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2nd Vermont Infantry

Correspondence
Francis Finnegan

LAMOILLE NEWSDEALER: NOV. 8, 1861

A LETTER FROM THE SEAT OF WAR

DEAR FRIEND: I have not been able to do duty for more than a week, but am much better now, and hope to be alright in a few days. John and Terrance are well. I gave them part of the feetings. We have had a good time generally since the things came. I sent twelve pair of feetings to C.A. Reed. I could not go myself, as none of the sick are allowed to leave camp, but Terrance and Reed was very thankful for them. I gave to those in most need, as you directed, keeping two pairs for myself.

We are getting a general supply of clothing of all kinds. I have got a blanket and fatigue coat, and might have had shirts and drawers, but I don't need them. The supplies come slowly to our regiment, but more than half of the men have already got their new uniforms

We have been been having a series of reviews, for the past three days. There has also been a cavaly and artillery review.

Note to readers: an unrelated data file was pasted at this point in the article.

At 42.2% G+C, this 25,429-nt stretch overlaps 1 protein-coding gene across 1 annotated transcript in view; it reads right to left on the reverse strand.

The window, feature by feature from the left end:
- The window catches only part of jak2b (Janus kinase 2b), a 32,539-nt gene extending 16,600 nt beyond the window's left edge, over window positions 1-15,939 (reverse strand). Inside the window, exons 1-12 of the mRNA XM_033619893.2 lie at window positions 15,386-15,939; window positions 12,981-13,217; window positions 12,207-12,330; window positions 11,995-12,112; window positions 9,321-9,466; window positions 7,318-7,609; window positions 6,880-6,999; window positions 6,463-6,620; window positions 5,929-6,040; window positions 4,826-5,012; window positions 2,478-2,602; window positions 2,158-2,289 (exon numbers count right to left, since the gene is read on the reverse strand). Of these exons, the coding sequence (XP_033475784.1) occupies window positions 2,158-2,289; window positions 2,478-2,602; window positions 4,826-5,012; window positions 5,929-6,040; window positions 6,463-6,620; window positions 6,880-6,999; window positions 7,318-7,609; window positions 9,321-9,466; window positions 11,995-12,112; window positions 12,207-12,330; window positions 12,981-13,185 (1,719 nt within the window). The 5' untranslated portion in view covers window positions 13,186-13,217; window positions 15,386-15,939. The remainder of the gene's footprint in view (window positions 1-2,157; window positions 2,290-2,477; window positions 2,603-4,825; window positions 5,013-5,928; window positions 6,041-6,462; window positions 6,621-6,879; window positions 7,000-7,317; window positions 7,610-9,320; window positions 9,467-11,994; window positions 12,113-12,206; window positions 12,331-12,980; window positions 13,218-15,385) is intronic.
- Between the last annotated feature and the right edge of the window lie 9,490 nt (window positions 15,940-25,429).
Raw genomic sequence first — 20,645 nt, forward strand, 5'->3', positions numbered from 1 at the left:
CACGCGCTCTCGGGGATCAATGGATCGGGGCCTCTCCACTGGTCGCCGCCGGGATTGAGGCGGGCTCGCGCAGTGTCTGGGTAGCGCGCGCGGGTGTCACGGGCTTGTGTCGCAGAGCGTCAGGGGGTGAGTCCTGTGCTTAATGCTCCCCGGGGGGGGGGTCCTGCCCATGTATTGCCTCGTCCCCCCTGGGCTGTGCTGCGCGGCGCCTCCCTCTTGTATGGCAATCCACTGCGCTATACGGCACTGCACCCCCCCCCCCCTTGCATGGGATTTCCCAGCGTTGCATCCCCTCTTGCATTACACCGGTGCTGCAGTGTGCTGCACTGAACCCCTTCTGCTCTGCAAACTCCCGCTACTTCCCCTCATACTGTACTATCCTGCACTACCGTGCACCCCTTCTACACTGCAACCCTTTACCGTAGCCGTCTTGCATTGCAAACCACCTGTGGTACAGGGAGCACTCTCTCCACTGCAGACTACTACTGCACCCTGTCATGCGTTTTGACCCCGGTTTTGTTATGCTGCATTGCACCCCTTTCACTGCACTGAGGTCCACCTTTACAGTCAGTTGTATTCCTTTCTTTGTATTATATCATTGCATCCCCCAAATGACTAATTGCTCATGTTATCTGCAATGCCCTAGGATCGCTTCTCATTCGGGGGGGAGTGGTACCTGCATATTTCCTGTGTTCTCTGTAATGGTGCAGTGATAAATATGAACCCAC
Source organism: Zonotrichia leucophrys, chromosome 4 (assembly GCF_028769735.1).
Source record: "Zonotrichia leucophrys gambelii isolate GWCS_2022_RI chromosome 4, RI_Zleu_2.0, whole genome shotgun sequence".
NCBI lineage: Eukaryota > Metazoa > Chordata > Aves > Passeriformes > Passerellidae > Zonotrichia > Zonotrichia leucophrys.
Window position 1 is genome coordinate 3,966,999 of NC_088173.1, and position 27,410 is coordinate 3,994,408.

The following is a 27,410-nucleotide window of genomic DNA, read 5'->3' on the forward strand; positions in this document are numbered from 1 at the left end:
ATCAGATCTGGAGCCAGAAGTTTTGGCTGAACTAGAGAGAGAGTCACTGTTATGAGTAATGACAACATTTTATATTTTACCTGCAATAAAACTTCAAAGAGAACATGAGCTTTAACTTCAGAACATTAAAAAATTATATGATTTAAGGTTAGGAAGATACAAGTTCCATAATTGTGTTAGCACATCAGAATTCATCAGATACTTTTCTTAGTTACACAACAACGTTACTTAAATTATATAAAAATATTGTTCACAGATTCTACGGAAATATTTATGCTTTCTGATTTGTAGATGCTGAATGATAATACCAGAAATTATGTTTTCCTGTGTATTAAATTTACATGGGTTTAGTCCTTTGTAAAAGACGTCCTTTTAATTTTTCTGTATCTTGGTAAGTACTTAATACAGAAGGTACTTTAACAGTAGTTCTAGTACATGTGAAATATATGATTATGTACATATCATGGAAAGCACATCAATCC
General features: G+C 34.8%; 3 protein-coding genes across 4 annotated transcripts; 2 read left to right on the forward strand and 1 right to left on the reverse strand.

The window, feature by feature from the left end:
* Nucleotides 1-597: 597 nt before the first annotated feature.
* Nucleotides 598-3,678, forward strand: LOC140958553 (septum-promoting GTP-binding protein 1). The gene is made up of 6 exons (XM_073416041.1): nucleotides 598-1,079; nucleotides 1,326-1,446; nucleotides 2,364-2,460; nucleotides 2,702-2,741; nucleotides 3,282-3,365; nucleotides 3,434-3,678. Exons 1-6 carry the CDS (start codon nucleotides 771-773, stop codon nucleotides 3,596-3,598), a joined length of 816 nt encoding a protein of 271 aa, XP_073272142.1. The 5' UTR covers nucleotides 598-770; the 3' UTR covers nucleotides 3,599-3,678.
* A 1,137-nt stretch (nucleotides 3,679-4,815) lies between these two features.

I think the Vermont troops compare favorably with any that I have seen. The 6th is here, and was on review today.

I saw Philo J. Crowell a few days since. He said William was well, and doing duty now. Phi seems to think soldier life rather hard, but said he was contented. He looks about as usual.

The sun is shining brightly today, but there is a pretty cold wind, and the leaves are falling fast.

The opening of the Potomac, which the rebels have closed is, I think, but a matter of time, with our Navy, as it is to be believed but a "feint" of the enemy, to attract our attention from other points of more importance.

Our army will soon be provided with suitable clothing,blankets,&e. The organization, discipline and health is better now than ever before, and although we are subject to this eternal monotony of camp life,the men, particulary in the old regiments, are well contented, and one scarcely hears a murmur from morning till night.

It must seem to the people at home that we are doing little or nothing, but our generals have their plans laid, and will take their own time to carry out. I undestand we have over five hundred thousand troops in the field, and something must be done soon.

FRANCIS FINNEGAN

Submitted by Deanna French.

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